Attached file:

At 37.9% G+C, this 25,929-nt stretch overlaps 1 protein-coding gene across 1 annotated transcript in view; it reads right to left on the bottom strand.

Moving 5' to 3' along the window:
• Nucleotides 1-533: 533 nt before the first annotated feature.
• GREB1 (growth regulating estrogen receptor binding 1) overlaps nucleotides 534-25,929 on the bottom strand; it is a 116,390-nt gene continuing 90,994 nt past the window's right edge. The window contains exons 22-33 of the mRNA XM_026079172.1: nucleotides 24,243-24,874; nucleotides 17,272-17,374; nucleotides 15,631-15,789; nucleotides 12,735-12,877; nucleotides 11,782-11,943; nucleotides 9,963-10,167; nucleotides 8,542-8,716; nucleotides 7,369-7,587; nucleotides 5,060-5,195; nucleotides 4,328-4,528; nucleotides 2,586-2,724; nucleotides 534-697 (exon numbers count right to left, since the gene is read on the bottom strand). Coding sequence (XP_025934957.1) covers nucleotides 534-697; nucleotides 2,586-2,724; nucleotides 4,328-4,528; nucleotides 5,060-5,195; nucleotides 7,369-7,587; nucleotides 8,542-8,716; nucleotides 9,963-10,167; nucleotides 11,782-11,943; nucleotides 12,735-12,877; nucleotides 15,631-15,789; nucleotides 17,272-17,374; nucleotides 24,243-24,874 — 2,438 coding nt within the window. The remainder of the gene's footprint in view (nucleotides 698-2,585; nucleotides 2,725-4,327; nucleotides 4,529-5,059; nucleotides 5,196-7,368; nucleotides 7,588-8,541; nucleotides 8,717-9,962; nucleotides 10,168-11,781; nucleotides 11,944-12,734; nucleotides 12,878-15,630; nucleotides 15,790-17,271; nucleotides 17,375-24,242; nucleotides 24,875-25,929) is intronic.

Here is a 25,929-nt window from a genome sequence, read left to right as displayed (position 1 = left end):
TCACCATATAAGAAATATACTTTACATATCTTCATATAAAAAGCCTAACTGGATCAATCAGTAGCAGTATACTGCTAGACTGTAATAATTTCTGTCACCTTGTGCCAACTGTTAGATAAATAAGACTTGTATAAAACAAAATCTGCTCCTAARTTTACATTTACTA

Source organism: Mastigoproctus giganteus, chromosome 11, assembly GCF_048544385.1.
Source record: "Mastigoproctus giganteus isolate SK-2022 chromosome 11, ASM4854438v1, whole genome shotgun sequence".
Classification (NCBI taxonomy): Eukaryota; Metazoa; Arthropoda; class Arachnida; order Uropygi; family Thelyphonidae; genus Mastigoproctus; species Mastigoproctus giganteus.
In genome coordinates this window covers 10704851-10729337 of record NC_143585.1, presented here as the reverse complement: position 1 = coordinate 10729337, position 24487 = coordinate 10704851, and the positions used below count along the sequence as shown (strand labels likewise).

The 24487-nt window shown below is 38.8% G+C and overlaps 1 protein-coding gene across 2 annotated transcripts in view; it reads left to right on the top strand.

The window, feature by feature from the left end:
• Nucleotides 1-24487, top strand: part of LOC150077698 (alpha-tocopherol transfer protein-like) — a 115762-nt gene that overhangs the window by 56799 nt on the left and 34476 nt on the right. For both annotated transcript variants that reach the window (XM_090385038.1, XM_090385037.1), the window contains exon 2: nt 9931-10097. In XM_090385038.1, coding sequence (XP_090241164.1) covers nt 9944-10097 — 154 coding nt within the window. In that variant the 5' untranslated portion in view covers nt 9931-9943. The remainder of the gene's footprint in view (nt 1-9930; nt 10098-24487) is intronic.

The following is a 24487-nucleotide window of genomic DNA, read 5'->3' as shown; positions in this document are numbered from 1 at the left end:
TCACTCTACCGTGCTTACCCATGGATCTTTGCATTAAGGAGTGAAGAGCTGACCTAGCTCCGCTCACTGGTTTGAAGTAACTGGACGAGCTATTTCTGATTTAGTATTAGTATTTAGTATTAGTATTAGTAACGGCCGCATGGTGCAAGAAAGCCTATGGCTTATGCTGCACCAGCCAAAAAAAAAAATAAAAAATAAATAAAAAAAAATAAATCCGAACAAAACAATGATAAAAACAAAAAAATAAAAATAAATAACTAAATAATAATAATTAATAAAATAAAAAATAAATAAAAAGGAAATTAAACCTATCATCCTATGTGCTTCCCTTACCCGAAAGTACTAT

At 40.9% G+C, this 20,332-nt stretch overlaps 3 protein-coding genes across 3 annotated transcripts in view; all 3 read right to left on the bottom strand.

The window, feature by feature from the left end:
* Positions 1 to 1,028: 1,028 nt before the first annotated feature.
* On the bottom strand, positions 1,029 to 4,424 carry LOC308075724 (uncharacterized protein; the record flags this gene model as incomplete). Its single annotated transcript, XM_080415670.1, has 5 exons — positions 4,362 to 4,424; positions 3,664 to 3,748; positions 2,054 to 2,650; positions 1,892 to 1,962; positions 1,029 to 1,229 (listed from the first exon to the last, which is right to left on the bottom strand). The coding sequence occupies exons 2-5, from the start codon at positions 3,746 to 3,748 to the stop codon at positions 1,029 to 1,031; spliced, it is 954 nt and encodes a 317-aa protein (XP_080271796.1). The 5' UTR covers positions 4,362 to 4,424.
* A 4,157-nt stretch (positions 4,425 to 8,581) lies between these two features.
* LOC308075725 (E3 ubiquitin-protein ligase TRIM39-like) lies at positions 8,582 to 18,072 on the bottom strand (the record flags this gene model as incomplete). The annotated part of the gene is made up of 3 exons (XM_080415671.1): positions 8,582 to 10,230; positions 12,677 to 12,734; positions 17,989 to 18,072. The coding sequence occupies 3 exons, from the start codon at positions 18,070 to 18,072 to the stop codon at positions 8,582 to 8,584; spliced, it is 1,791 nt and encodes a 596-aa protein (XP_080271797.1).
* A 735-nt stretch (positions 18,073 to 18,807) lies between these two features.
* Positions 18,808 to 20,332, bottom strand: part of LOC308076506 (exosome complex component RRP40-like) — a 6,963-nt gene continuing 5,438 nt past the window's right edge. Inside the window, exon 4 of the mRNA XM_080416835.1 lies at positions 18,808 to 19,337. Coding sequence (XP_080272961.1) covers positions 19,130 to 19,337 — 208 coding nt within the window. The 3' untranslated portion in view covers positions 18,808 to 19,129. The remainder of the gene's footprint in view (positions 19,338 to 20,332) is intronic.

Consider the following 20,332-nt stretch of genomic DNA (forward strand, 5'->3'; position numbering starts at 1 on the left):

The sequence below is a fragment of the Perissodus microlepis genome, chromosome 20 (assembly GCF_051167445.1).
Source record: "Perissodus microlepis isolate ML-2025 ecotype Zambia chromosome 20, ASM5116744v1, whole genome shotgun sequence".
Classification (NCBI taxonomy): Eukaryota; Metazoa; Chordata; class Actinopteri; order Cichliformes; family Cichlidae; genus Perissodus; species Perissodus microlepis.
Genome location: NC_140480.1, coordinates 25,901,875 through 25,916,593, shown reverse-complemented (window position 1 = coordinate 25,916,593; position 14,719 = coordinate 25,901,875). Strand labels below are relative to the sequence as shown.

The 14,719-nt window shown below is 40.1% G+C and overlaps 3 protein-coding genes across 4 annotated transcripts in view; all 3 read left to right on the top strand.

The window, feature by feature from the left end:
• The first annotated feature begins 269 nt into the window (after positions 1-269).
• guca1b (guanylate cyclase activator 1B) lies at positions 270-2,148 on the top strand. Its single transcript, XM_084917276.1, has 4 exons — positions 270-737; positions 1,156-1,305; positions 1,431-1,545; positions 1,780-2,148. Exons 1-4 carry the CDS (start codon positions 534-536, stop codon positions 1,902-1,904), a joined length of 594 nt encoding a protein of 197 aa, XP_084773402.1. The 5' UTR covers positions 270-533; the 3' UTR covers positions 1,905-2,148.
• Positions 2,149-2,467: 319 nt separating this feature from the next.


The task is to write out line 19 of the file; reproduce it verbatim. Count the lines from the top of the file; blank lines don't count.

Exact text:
* On the bottom strand, positions 1,029 to 4,424 carry LOC308075724 (uncharacterized protein; the record flags this gene model as incomplete). Its single annotated transcript, XM_080415670.1, has 5 exons — positions 4,362 to 4,424; positions 3,664 to 3,748; positions 2,054 to 2,650; positions 1,892 to 1,962; positions 1,029 to 1,229 (listed from the first exon to the last, which is right to left on the bottom strand). The coding sequence occupies exons 2-5, from the start codon at positions 3,746 to 3,748 to the stop codon at positions 1,029 to 1,031; spliced, it is 954 nt and encodes a 317-aa protein (XP_080271796.1). The 5' UTR covers positions 4,362 to 4,424.